Gramm-Rudman-Hollings Act

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Gramm-Rudman-Hollings Act,

officially the Balanced Budget and Emergency Deficit Control Act of 1985, U.S. budget deficit reduction measure. The law provided for automatic spending cuts to take effect if the president and Congress failed to reach established targets; the U.S. comptroller general was given the right to order spending cuts. Because the automatic cuts were declared unconstitutional, a revised version of the act was passed in 1987; it failed to result in reduced deficits. A 1990 revision of the act changed its focus from deficit reduction to spending control.
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Congress has been more willing to work around the Gramm-Rudman-Hollings Act and the Budget Control Act of 2011 than the prohibition on Native American treaties, the Base Closure and Realignment, or (until recently) Senate Rule XXII.2.
Even so, this new, revised version of Gramm-Rudman-Hollings also failed because its aggressive deficit-reduction targets proved to be well beyond the reach of Congress, especially as the economy slowed.
(4) I would not argue that Gramm-Rudman-Hollings (GRH) was particularly successful in that its deficit targets were soon made more lenient and then the process collapsed when it proved impossible to meet the more lenient targets.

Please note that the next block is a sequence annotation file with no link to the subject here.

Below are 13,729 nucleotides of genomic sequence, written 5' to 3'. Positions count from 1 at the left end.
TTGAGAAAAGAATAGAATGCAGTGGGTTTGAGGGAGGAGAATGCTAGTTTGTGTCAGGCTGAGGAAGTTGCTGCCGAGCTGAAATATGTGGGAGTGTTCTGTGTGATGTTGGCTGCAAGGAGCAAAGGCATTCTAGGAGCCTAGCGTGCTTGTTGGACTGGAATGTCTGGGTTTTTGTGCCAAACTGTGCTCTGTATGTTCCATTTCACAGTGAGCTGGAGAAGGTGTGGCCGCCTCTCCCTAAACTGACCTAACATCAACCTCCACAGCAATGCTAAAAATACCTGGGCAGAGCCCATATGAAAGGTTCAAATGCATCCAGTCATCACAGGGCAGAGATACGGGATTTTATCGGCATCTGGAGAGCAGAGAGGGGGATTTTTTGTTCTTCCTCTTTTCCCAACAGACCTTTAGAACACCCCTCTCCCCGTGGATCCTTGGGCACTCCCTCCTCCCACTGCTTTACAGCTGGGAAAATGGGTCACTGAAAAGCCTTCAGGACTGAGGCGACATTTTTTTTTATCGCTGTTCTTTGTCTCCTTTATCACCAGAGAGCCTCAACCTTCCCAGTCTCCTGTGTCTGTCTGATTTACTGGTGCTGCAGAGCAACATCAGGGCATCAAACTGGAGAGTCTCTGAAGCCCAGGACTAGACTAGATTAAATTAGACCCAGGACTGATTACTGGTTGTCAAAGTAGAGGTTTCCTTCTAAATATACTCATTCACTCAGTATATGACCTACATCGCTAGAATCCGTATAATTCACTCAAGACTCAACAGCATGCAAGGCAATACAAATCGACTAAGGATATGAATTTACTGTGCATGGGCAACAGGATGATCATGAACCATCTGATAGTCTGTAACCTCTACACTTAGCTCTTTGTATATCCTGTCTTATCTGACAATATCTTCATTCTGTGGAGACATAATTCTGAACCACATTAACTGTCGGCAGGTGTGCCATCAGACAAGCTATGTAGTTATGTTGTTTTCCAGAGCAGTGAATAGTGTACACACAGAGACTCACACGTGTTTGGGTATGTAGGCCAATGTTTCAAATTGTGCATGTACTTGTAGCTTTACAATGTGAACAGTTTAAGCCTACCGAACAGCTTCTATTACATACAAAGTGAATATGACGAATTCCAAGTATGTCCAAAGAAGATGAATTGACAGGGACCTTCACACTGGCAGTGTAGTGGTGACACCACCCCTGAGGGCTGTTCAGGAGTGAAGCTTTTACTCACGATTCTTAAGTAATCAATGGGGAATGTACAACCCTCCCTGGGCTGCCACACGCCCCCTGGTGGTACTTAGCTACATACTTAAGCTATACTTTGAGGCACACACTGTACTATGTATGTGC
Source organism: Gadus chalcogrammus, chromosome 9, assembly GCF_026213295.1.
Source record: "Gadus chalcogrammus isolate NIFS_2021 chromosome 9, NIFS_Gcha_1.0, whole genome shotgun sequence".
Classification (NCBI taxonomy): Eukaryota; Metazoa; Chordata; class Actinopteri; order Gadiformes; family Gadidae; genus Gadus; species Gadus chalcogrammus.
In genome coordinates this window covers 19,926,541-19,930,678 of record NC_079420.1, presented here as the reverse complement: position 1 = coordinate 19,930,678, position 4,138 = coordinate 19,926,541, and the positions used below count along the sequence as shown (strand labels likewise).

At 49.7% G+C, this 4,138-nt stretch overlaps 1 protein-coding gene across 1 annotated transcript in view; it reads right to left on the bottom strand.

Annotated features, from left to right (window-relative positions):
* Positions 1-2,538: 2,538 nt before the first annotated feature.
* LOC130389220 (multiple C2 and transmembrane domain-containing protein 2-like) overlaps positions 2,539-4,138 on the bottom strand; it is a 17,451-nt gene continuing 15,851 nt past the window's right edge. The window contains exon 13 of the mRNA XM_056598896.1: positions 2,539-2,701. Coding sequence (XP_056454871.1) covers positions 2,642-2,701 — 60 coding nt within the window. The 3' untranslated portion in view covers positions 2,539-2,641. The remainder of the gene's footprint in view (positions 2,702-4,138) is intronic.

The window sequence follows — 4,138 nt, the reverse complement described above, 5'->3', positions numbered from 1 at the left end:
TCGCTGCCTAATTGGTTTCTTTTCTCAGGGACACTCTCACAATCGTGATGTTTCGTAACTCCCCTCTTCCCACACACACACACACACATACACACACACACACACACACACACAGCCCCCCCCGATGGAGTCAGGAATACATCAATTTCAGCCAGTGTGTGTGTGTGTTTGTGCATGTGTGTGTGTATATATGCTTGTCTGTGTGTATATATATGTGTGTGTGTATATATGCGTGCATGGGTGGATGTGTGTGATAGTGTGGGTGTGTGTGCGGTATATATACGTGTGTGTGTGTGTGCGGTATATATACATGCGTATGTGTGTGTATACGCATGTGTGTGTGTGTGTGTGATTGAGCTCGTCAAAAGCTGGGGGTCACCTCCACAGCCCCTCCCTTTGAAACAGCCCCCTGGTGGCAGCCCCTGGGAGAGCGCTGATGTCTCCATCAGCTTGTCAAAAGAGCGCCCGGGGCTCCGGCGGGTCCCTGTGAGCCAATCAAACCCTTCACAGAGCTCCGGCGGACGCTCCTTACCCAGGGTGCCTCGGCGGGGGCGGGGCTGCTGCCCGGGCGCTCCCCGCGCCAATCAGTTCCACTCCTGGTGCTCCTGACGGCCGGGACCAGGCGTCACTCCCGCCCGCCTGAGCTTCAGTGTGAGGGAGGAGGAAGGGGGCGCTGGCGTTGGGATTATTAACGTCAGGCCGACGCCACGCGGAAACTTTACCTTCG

More recently, in response to Gramm-Rudman-Hollings and other budget agreements aimed at balancing the budget and restraining spending, politicians created"rosy scenarios" and endless scorekeeping and accounting tricks, which White and Wildavsky label "fakery" (1989).
Similarly, supporters of Gramm-Rudman-Hollings deficit reduction plan (GRH) believed the provision for across-the-board spending cuts would force Congress and the President to meet the annual deficit targets by its mere threatening presence.
The Gramm-Rudman-Hollings Act is signed into law to control the U.S.
The latter problem afflicted the Gramm-Rudman-Hollings Act and was responsible for its demise.
Deficit Politics and Constitutional Government: The Impact of Gramm-Rudman-Hollings. Public Budgeting & Finance 7.1 (Spring 1987): 83-103.
It was Republicans, in the wake of the Gramm-Rudman-Hollings budget legislation, who voted to override the ruling of the chair and establish the precedent that the conference can do anything it wants.
Conservatives point to the failure of the Gramm-Rudman-Hollings bill to ratchet down budget deficits as proof that the Congressional inertia which perpetuates deficit spending only can be broken by a constitutional amendment.
I am not categorically opposed to quasi-constitutional structural statutes or to Congress' efforts to tie itself to the mast, as it attempted to do in the Gramm-Rudman-Hollings Act.(28) Indeed, some of Congress, past efforts, such as the Impoundment Control Act of have usefully resolved some difficult conflicts between the President and Congress.
For a family of four, the debt burden was $54,260 in 1987 dollars.(1) Legislators have made several efforts, such as the Gramm-Rudman-Hollings (GRH) Act of 1986 and the Budget Reconciliation Bill of 1993, to reduce deficits and debt.